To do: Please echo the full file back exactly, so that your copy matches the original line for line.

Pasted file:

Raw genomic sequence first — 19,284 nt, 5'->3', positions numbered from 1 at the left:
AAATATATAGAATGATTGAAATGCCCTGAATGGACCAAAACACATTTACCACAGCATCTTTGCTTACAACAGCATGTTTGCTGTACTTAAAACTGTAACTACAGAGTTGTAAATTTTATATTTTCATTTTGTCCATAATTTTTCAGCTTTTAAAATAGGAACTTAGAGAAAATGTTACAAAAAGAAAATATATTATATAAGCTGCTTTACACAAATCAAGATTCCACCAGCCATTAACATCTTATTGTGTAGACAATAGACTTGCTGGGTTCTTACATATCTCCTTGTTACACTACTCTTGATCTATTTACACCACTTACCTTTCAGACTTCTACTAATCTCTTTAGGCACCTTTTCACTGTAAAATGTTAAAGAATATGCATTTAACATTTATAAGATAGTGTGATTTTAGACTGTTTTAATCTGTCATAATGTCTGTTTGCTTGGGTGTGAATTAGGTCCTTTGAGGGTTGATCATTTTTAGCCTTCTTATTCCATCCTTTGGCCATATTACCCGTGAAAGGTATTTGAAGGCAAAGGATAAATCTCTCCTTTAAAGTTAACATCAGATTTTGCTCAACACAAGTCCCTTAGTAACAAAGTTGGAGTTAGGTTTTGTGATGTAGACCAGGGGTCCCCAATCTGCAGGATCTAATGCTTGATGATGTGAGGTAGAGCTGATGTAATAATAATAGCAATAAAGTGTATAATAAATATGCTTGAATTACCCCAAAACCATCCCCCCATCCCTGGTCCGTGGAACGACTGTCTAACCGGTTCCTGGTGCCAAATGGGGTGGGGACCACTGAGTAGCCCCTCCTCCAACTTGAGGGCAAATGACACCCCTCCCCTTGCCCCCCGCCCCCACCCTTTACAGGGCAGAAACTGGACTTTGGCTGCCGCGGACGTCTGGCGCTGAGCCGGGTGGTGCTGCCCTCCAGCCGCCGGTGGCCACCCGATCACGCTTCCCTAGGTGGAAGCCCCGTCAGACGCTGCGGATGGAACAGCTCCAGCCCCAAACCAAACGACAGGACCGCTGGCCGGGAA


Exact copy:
Raw genomic sequence first — 19,284 nt, 5'->3', positions numbered from 1 at the left:
AAATATATAGAATGATTGAAATGCCCTGAATGGACCAAAACACATTTACCACAGCATCTTTGCTTACAACAGCATGTTTGCTGTACTTAAAACTGTAACTACAGAGTTGTAAATTTTATATTTTCATTTTGTCCATAATTTTTCAGCTTTTAAAATAGGAACTTAGAGAAAATGTTACAAAAAGAAAATATATTATATAAGCTGCTTTACACAAATCAAGATTCCACCAGCCATTAACATCTTATTGTGTAGACAATAGACTTGCTGGGTTCTTACATATCTCCTTGTTACACTACTCTTGATCTATTTACACCACTTACCTTTCAGACTTCTACTAATCTCTTTAGGCACCTTTTCACTGTAAAATGTTAAAGAATATGCATTTAACATTTATAAGATAGTGTGATTTTAGACTGTTTTAATCTGTCATAATGTCTGTTTGCTTGGGTGTGAATTAGGTCCTTTGAGGGTTGATCATTTTTAGCCTTCTTATTCCATCCTTTGGCCATATTACCCGTGAAAGGTATTTGAAGGCAAAGGATAAATCTCTCCTTTAAAGTTAACATCAGATTTTGCTCAACACAAGTCCCTTAGTAACAAAGTTGGAGTTAGGTTTTGTGATGTAGACCAGGGGTCCCCAATCTGCAGGATCTAATGCTTGATGATGTGAGGTAGAGCTGATGTAATAATAATAGCAATAAAGTGTATAATAAATATGCTTGAATTACCCCAAAACCATCCCCCCATCCCTGGTCCGTGGAACGACTGTCTAACCGGTTCCTGGTGCCAAATGGGGTGGGGACCACTGAGTAGCCCCTCCTCCAACTTGAGGGCAAATGACACCCCTCCCCTTGCCCCCCGCCCCCACCCTTTACAGGGCAGAAACTGGACTTTGGCTGCCGCGGACGTCTGGCGCTGAGCCGGGTGGTGCTGCCCTCCAGCCGCCGGTGGCCACCCGATCACGCTTCCCTAGGTGGAAGCCCCGTCAGACGCTGCGGATGGAACAGCTCCAGCCCCAAACCAAACGACAGGACCGCTGGCCGGGAA